Husband demands Brighton NHS apology over Vivien Neale death

Vivien Neale in hospital shortly before she died Image copyright Neale family
Image caption Patrick Neale said he blamed the hospital for his wife's death

A man is considering legal action after a hospital "missed opportunities" to save his wife's life.

Vivien Neale, 66, died within two days of being admitted to the Royal Sussex County Hospital on 30 December 2014.

An initial diagnosis of a small bowel obstruction missed the seriousness of Mrs Neale's condition which, a report said, may have prompted an earlier CT scan and the chance to save her life.

The NHS trust accepted "things could have been done differently".

But, a spokesman for Brighton and Sussex University Hospitals NHS Trust said: "Unfortunately, Mrs Neale's condition was very advanced when she came to us and... it is impossible to know with any certainty whether her sad death could have been prevented."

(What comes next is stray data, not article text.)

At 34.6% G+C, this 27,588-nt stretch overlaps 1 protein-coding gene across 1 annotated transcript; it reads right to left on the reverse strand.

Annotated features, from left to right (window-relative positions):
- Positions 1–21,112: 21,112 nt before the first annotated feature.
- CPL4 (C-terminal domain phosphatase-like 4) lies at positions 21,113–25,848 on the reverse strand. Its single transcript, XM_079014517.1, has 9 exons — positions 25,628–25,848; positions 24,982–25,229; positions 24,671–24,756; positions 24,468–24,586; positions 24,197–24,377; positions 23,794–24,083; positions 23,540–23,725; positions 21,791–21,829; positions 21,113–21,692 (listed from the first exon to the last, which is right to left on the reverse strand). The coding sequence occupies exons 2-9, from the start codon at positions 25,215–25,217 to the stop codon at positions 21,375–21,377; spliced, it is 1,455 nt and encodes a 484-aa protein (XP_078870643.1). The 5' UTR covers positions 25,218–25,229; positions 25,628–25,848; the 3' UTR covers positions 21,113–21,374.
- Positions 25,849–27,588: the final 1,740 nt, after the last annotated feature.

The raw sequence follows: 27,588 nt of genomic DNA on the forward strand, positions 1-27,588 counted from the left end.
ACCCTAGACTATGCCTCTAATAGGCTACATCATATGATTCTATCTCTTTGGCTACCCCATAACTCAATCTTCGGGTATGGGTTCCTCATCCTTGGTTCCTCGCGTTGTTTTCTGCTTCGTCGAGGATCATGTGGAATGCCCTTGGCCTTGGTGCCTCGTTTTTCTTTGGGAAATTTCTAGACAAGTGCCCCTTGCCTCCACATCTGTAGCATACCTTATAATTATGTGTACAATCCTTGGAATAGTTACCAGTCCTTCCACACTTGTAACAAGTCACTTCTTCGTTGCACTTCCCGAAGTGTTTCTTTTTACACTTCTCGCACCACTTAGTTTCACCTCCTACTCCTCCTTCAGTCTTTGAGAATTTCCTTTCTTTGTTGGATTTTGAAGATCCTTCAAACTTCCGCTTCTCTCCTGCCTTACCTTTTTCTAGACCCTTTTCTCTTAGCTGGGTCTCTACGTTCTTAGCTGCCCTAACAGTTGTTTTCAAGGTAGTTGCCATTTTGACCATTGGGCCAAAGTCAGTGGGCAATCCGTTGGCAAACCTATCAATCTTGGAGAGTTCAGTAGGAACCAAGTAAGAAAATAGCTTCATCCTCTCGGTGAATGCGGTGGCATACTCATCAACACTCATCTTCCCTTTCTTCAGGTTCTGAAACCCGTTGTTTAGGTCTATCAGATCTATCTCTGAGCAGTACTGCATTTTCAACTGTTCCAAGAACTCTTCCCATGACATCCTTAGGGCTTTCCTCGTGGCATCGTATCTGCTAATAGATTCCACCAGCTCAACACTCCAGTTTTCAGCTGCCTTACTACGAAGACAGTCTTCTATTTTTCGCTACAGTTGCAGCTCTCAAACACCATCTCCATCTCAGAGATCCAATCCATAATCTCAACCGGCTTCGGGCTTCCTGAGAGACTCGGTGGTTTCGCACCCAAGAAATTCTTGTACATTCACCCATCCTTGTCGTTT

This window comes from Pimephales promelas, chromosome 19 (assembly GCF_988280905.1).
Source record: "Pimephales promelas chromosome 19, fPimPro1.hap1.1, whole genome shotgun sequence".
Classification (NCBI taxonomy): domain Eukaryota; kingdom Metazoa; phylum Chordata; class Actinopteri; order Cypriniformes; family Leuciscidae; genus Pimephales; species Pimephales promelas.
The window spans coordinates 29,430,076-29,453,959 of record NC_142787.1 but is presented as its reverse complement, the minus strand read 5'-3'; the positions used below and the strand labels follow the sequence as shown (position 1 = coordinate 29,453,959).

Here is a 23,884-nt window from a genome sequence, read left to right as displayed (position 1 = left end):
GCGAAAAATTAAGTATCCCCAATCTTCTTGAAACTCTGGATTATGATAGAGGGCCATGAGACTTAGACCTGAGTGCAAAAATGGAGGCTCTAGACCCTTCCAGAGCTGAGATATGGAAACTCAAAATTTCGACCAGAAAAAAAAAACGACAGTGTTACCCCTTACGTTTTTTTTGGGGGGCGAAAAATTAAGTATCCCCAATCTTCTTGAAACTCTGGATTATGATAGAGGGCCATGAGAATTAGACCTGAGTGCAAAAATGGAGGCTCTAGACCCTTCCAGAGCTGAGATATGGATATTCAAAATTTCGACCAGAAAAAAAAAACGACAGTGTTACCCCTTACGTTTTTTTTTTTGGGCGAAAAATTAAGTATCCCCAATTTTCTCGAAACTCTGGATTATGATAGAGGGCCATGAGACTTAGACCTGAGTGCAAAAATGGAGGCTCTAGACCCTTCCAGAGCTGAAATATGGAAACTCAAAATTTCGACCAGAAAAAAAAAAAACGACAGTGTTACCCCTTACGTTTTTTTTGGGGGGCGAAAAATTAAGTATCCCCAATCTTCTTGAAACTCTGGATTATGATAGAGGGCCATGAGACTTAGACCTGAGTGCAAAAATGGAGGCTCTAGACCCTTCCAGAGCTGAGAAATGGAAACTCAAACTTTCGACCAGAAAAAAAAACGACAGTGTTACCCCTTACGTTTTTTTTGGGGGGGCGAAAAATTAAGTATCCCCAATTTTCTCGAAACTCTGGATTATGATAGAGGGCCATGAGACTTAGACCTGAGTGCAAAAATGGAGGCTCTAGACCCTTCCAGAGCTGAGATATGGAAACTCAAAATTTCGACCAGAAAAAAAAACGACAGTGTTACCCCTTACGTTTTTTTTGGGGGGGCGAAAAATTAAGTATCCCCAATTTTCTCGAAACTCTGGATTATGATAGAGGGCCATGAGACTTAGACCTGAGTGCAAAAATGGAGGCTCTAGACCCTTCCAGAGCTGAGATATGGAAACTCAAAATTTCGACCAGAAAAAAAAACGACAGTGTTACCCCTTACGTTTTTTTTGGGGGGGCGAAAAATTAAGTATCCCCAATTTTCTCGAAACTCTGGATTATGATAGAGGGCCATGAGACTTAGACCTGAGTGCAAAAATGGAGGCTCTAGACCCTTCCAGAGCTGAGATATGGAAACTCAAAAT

'Miss her dearly'

Mrs Neale's husband Patrick said he has not even had an apology from the hospital.

He said: "She's not here. I miss her dearly. What more can I say? I blame the hospital, I really do.

"I'm not looking for millions and millions of pounds at all. That's not what I'm looking for. I was looking for an apology and I have not received that apology."

A CT scan was carried out the day after Mrs Neale was admitted, indicating that she had the far more serious ischaemic bowel condition, but doctors said surgery was by then not possible because of its severity, the hospital report said.

It went on to say there had been "missed opportunities to intervene more quickly".

Image caption A consultant thought Mrs Neale could have survived

The report, seen by BBC South East, said a consultant "thought it possible that Mrs Neale may have survived" had she the scan sooner.

According to the report, the lead consultant for abdominal surgery said in his opinion the possibility of ischaemic bowel should have been investigated earlier.

The report said: "Whilst impossible to know if the outcome would have been different if this had happened... the lead consultant thought it possible that Mrs Neale may have survived."

Among its recommendations, it said there should be a dedicated consultant to manage surgical admissions, emergency CT scans should be booked immediately, and patients' documentation should be improved.

The NHS trust said: "We are extremely sorry for Mr Neale's loss and we recognise how traumatic and distressing this has been for him."

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